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Back with Top Rank, Donaire primed for run

Your random thoughts ...

&#8226; It was great to see bantamweight champ Nonito Donaire and Top Rank iron out their differences and make plans to get him back in the ring in October. After his tremendous one-punch knockout of Fernando Montiel to win a pair of belts in February, Donaire had all the momentum in the world. He scored a KO of the year candidate in his first HBO appearance, moved all the way to No. 3 on the pound-for-pound list and had HBO planning an immediate return in May.

But it got ugly when Donaire dumped Top Rank and signed with Golden Boy, only to essentially be forced to honor his contract with Top Rank. But all's well that ends well, as Donaire and Top Rank president Todd duBoef -- with a big assist from Rachel Donaire, the champ's wife -- worked things out. Donaire is now supposed to return in October, and he has so many possibilities for fan-friendly fights.

Obviously, it would be terrific if he could face the winner of the Aug. 13 Showtime bantamweight tournament final between titlist Joseph Agbeko and Abner Mares. The winner of Agbeko-Mares against Donaire would be an action fight and crown the clear No. 1 118-pounder in the world. But I'm not sure if the timing will work for that or if there will be network issues, because HBO has an option on Donaire's next fight and Showtime has one on the tournament winner.

Regardless of whom Donaire fights in October, Donaire is headed for junior featherweight within the next couple of fights. There are several attractive matches for him in Top Rank's stable alone, including titlist Jorge Arce, former titlist Wilfredo Vazquez Jr., interim titleholder Guillermo Rigondeaux and former belt holder Steve Molitor. Top Rank is also involved in the Oct. 1 fight between titlist Toshiaki Nishioka and former champ Rafael Marquez. The winner would also fit into the Donaire sweepstakes. And if "The Filipino Flash" can survive those kinds of matches at 122 pounds, Top Rank has even more to offer when he eventually moves to featherweight.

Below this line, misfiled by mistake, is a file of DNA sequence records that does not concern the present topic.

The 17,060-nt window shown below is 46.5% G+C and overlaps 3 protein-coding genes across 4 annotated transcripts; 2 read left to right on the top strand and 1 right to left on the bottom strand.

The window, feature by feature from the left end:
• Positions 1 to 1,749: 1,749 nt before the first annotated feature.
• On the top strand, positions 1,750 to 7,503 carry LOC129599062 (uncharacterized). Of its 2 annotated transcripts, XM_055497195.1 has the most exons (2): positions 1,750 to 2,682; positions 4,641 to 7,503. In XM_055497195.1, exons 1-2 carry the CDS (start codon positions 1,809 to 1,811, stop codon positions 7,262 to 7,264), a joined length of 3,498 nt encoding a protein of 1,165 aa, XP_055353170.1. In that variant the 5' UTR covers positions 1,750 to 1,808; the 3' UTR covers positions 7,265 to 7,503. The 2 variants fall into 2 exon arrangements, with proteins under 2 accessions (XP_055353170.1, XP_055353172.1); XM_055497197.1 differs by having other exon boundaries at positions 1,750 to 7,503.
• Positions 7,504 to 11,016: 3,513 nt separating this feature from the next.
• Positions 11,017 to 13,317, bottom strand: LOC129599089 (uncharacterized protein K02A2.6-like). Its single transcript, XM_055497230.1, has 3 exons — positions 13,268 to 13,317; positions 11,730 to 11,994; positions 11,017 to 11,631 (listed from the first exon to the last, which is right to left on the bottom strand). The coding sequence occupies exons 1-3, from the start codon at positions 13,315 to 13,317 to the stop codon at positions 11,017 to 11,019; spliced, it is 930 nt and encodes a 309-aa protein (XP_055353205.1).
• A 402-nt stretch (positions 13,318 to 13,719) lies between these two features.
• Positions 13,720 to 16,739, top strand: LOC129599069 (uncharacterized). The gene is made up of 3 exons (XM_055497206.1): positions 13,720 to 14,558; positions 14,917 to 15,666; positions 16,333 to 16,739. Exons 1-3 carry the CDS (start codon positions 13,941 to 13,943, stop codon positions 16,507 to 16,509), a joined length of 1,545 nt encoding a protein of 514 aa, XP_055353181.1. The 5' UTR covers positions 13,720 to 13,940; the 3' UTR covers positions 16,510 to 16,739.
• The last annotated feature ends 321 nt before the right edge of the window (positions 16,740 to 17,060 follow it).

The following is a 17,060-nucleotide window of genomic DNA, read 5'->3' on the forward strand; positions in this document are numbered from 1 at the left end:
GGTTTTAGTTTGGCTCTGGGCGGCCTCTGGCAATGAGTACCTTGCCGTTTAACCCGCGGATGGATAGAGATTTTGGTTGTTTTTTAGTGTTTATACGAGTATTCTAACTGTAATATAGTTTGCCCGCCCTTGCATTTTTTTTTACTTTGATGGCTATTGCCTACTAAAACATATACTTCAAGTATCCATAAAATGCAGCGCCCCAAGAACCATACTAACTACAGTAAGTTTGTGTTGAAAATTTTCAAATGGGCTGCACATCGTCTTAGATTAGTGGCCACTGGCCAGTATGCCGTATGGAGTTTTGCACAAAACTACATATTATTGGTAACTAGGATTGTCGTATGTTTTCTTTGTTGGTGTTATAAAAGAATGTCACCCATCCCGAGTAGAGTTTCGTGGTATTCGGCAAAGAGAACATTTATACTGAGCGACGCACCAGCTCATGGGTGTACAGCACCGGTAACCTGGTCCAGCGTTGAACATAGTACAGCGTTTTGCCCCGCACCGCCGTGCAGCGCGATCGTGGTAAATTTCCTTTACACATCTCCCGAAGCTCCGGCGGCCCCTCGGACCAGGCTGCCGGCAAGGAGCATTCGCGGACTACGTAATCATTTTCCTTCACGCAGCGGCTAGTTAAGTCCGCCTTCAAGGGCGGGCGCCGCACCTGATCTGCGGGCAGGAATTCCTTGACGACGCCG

&#8226; I watched HBO's Floyd Mayweather-Victor Ortiz "Face Off with Max Kellerman" the other night. Although it didn't have the fireworks of some of the recent editions, such as the one that aired before Wladimir Klitschko routed David "The Flopper" Haye, I thought the quiet intensity of Mayweather and Ortiz made it must-see TV. After some obligatory back-and-forth, Mayweather ended with this remark, which he said to Kellerman while smiling and almost snickering, as though Ortiz wasn't even remotely in his league: "I'm gonna get in there and destroy this kid." Mayweather has smack-talked many of his opponents, but this didn't come off as trash talk. There was just something in the way Mayweather said it that sounded utterly real.

&#8226; I thought Amir Khan came off very well in his first American talk show appearance, a visit with George Lopez on his late-night TBS show a couple of days after Khan beat Zab Judah. Khan was charming, funny and seemed at ease. The kid has a lot of charisma.

&#8226; Speaking of Khan, I'm not entirely sure of who he will fight next, but my first choice would be to see him face Robert Guerrero if Guerrero gets past Marcos Maidana on Aug. 27.

&#8226; By the way, it sure didn't seem like having Pernell Whitaker in his corner made a damn bit of difference for Judah.